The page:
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In the middle of the river is Belle Isle, where the families used to come and enjoy themselves. Large pavillions and an abandoned zoo are here now, with a race track for company. The signs of life in the pits make me smile, and even here the car has left its mark.

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The population has dropped from around 2 million to roughly 600,000 depending on who you believe. No other city in the US has experienced this kind of shift. Because people have randomly left, it’s not like one area got closed off, so as you move around there’s space. It’s as though somebody thinned out Detroit. I liken the streets of large detached houses to your teeth. Some will be good, some will be rotten, and some are just not there anymore.

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Of course, I’d be ignorant to say it’s all daisies growing up through the cracks. Detroit has very real problems and I was told about no-go areas and the hazards of taking a look around. But in general I didn’t encounter any more trouble or worry than I would in any large city.

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Take the Packard plant for example: a 40-acre landmark of how things went wrong. But even lying on the ground, seperated from the building, the bricks here proudly state where they’re from.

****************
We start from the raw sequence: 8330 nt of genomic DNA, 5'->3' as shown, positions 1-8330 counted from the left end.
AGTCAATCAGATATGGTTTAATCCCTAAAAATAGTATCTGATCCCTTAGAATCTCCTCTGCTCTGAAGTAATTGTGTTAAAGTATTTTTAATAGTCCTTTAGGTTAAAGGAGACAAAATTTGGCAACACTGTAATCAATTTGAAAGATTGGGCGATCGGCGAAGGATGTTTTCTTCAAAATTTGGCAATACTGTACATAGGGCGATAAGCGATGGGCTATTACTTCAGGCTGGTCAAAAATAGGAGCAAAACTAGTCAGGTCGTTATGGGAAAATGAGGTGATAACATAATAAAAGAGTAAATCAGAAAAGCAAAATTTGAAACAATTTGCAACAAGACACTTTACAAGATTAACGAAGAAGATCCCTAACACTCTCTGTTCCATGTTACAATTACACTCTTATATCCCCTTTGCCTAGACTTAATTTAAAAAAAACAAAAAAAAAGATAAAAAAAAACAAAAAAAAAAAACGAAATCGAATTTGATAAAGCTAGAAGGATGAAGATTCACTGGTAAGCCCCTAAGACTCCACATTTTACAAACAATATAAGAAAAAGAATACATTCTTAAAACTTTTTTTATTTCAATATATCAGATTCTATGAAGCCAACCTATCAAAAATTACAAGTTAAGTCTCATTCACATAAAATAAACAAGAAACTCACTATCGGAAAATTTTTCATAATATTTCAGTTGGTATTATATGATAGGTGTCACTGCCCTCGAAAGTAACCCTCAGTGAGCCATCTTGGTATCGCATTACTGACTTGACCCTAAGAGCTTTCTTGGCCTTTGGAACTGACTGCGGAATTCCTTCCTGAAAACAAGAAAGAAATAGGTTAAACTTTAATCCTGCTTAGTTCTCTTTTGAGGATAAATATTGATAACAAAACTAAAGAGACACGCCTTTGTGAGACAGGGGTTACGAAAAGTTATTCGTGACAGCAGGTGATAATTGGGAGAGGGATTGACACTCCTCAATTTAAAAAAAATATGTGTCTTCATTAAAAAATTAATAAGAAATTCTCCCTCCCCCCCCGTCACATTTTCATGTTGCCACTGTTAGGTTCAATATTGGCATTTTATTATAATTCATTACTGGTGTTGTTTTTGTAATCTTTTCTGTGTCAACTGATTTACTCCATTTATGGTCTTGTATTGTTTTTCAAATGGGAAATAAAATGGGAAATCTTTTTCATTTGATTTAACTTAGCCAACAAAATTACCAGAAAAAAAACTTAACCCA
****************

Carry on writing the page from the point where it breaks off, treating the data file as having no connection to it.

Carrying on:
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There’s nothing left to take from here now though, so as I took a look around I didn’t feel at all wary. There’s nothing left to steal, it was bitterly cold with no real shelter, and in a city littered with abandoned housing you’re spoilt for choice. Sure, maybe some shady stuff goes down, but it does everywhere – it’s just better hidden. Then there was the graffiti. I saw it on houses, closed down schools and it generally had a message.

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That message is one of perseverance. Detroit has been down and out for long enough and the slow recovery is happening. From the downtown bars to art studios and workshops in the suburbs, or the community projects that make sure the people aren’t forgotten.

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It will never be what it once was, but I truly believe in the long run it will be better. Like I said, there’s an energy here – a positivity that can’t be denied – and when you’ve been down so long, you learn there’s only one way to go.